By Lem Satterfield
Jamaican-born, former light heavyweight world champion, Glen Johnson, of Miami, told BoxingScene.com moments ago that he will face England's WBC super middleweight titlist Carl Froch on June 4 in the Adrian Philipps Ballroom of Atlantic City's Boardwalk Hall in Showtime's semifinal of the network's Super Six Super Middleweight Tournament.
Nicknamed, "The Road Warrior," for his rugged and relentless style as well as his willingness to face an opponent any place, and at any time, the 42-year-old Johnson (51-14-2, 35 knockouts) is coming off of a Nov. 6, eighth-round knockout of Allan Green (29-3, 20 KOs) of Tulsa, Oklahoma, who was stopped for the first time in his career.
On Nov. 27, the 33-year-old Froch (27-1, 20 KOs) easily out-boxed Germany's former middleweight titlist, Arthur Abraham (31-2, 25 KOs) during a lopsided, unanimous decision that regained for Froch the WBC belt he had lost the same way to Denmark's former WBA king Mikkel Kessler (43-2, 32 KOs) in April.
"Yeah, it's going to be June 4, in Atlantic City. I haven't fought in Atlantic City in quite a while," said Johnson, who last fought in that gambling town in January of 2008, when he stopped Hugo Pineda in the eighth-round at Bally's Park Place Hotel and Casino.
"It's been a long time. Probably three, four years. I'm glad that the fight is going to be in America," said Johnson. "I'm excited. Obviously, I believe that the people in America know me more than they will know Carl Froch."
Froch has fought twice in America, stopping Henry Porras in the eighth round of a fight at the Avalon in Hollywood, Calif., in April of 2005, and, also, knockout out Jermain Taylor in the 12th round of an April, 2009 bout at Foxwoods Resort, in Mashantucket, Conn.
"Here in America, they should certainly know more about me than they know about him," said Johnson. "But, you know, he's coming from England, where he's got great support. So, you know, those people travel well, and that could make it a great fight in a wonderful, rocking arena."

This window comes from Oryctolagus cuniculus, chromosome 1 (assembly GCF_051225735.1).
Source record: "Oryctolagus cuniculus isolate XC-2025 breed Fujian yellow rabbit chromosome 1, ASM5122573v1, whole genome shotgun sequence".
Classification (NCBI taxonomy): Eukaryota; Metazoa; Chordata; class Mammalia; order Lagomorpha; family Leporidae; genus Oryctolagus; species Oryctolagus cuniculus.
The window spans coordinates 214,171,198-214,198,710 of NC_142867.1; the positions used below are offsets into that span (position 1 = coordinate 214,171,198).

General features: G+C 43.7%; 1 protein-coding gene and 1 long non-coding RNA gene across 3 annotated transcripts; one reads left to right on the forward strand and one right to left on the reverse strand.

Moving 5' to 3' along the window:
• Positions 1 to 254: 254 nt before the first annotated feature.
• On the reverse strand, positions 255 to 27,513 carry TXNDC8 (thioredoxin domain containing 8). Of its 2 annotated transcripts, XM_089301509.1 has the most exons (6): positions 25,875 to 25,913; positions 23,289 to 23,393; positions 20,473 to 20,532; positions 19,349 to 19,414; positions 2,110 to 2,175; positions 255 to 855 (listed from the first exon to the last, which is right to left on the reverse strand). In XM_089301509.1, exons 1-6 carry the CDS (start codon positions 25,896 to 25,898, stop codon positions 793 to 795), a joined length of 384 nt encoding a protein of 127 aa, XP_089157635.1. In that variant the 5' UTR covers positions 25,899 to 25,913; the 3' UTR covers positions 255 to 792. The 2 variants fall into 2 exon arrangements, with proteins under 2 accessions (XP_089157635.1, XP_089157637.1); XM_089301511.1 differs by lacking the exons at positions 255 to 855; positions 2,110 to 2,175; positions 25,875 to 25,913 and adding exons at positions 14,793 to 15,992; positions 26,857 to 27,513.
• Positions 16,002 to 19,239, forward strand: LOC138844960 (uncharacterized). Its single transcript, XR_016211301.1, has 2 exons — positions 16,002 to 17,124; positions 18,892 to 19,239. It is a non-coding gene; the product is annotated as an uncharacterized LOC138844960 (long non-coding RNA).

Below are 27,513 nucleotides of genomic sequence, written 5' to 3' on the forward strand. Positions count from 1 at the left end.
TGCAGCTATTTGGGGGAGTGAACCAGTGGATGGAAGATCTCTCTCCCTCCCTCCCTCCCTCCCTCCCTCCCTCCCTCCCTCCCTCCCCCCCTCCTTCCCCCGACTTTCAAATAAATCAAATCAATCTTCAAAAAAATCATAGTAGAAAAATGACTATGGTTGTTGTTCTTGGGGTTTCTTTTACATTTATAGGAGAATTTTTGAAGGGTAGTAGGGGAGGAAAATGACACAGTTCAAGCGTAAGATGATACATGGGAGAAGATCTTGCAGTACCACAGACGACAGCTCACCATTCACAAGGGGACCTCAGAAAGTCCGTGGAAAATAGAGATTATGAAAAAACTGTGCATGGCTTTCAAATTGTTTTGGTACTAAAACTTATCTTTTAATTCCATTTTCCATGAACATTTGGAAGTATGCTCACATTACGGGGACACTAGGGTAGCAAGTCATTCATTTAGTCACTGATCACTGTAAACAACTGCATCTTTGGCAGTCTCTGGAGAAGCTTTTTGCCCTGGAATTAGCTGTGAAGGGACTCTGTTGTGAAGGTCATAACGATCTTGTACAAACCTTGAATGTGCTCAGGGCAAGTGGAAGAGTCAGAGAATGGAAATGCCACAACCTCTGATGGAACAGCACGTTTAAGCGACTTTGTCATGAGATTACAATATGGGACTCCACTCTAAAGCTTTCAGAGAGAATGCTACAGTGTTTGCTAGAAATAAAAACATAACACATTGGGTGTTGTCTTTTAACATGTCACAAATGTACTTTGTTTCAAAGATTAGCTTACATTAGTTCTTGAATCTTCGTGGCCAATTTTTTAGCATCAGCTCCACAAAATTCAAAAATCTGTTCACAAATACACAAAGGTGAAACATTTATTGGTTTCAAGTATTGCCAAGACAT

Johnson-Green, and, Froch-Abraham took place as part of Group Stage No. 3 of Showtime's Super Middleweight World Boxing Classic tournament.
Froch-Abraham was the first bout of Showtime's split-site double-header that also featured WBA titlist Andre Ward (23-0, 13 KOs) -- who dethroned Kessler in November of 2009 -- making an out-of-the-tournament defense and earning a unanimous decision victory over Sakio Bika (28-5-2, 19 KOs) from Ward's hometown of Oakland, Calif.
Ward and Abraham are to meet in the other semifinal on May 14, with the winner to face the victor of the Froch-Johnson bout later in 2011. Kessler withdrew from the tournament with an eye injury in August, with his replacement being Johnson.
Johnson suffered a November, 2009, unanimous decision loss to then-unbeaten, WBC interim light heavyweight king, Chad Dawson (29-1, 17 knockouts), which was the second loss to Dawson of Johnson's career.
And after turning 41 years old in January, there were many in the fight game who viewed Johnson as little more than an aging warrior rather than his nickname.
But Johnson has silenced the naysayers and rejuvenated his career, this, following respective performances against then 29-year-old Yusaf Mack (28-3-2, 17 KOs) of Philadelphia in February of 2010, unbeaten, 28-year-old IBF light heavyweight king Tavoris Cloud (22-0, 18 KOs), of Miami in September, and, then, Green.
Johnson scored three, sixth-round knockdowns against Mack before the referee stepped in and called a halt to their IBF title eliminator at 2:21 of the sixth for the knockout. Mack had won five straight bouts with three knockouts.
Against Cloud, Johnson lost a unanimous decision, 116-112, on all three of the cards of ringside judges, Mike Fitzgerald, Pat Morley and Fran Bechen. In defeat against Cloud, Johnson failed to become the oldest man to win a light heavyweight world title.
Later in September, however, Johnson was named to the Super Six tournament to replace Kessler, whose injury scuttled a Sept. 25 bout with Green.
Johnson was required to drop weight for Green, whom the veteran out-worked throughout most of the contest. Then, Johnson used a crushing, right-left, right combination to score a knockout at 36 seconds of eighth-round.
Green went down from two, crunching, overhand rights that were sandwiched around a short, crisp, left uppercut. His equilibrium mostly gone, Green then failed to beat the count of referee Robert Byrd, rising to his feet, but being
bent-over with both gloves still on the canvas as Byrd waved an end to the bout.
Green led, 67-66, on the cards of judges Dick Houck and Jerry Roth, while Johnson was ahead, 68-65, on that of Bert A. Clements.
Johnson's history with Green involved Green's once serving as his sparring partner in preparing Johnson for a ninth-round stoppage of Roy Jones Jr. in September 2004.
Johnson was unbeaten at 32-0 in July 1997, when he was knocked out for the only time in his career by Bernard Hopkins in the 11th round. Johnson was named the 2004 Fighter of the Year after a decision over Clinton Woods, the knockout over Jones, and a split decision over Antonio Tarver.